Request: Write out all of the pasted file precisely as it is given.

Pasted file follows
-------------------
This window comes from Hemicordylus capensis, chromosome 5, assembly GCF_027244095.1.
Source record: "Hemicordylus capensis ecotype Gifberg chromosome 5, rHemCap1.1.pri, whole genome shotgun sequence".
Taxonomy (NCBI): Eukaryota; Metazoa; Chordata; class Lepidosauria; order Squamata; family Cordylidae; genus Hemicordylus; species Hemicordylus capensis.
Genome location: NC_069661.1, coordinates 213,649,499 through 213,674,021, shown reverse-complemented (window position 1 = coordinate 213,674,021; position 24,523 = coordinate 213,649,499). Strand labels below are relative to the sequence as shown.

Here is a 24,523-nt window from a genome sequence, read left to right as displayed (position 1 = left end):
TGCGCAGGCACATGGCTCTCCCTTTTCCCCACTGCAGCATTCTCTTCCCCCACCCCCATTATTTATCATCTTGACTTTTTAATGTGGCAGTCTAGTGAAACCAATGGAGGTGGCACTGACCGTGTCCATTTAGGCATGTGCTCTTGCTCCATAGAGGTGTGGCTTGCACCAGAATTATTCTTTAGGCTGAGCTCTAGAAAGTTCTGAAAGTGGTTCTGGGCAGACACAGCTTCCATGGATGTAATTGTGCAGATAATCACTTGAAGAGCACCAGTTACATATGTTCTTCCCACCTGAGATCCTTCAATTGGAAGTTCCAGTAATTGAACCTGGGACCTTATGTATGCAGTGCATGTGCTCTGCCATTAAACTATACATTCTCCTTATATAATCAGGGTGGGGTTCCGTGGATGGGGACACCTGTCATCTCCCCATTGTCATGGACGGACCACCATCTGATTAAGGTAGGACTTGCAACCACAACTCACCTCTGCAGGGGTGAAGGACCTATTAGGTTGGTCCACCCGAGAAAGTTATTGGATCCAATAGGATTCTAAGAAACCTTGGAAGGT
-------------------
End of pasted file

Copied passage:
This window comes from Hemicordylus capensis, chromosome 5, assembly GCF_027244095.1.
Source record: "Hemicordylus capensis ecotype Gifberg chromosome 5, rHemCap1.1.pri, whole genome shotgun sequence".
Taxonomy (NCBI): Eukaryota; Metazoa; Chordata; class Lepidosauria; order Squamata; family Cordylidae; genus Hemicordylus; species Hemicordylus capensis.
Genome location: NC_069661.1, coordinates 213,649,499 through 213,674,021, shown reverse-complemented (window position 1 = coordinate 213,674,021; position 24,523 = coordinate 213,649,499). Strand labels below are relative to the sequence as shown.

Here is a 24,523-nt window from a genome sequence, read left to right as displayed (position 1 = left end):
TGCGCAGGCACATGGCTCTCCCTTTTCCCCACTGCAGCATTCTCTTCCCCCACCCCCATTATTTATCATCTTGACTTTTTAATGTGGCAGTCTAGTGAAACCAATGGAGGTGGCACTGACCGTGTCCATTTAGGCATGTGCTCTTGCTCCATAGAGGTGTGGCTTGCACCAGAATTATTCTTTAGGCTGAGCTCTAGAAAGTTCTGAAAGTGGTTCTGGGCAGACACAGCTTCCATGGATGTAATTGTGCAGATAATCACTTGAAGAGCACCAGTTACATATGTTCTTCCCACCTGAGATCCTTCAATTGGAAGTTCCAGTAATTGAACCTGGGACCTTATGTATGCAGTGCATGTGCTCTGCCATTAAACTATACATTCTCCTTATATAATCAGGGTGGGGTTCCGTGGATGGGGACACCTGTCATCTCCCCATTGTCATGGACGGACCACCATCTGATTAAGGTAGGACTTGCAACCACAACTCACCTCTGCAGGGGTGAAGGACCTATTAGGTTGGTCCACCCGAGAAAGTTATTGGATCCAATAGGATTCTAAGAAACCTTGGAAGGT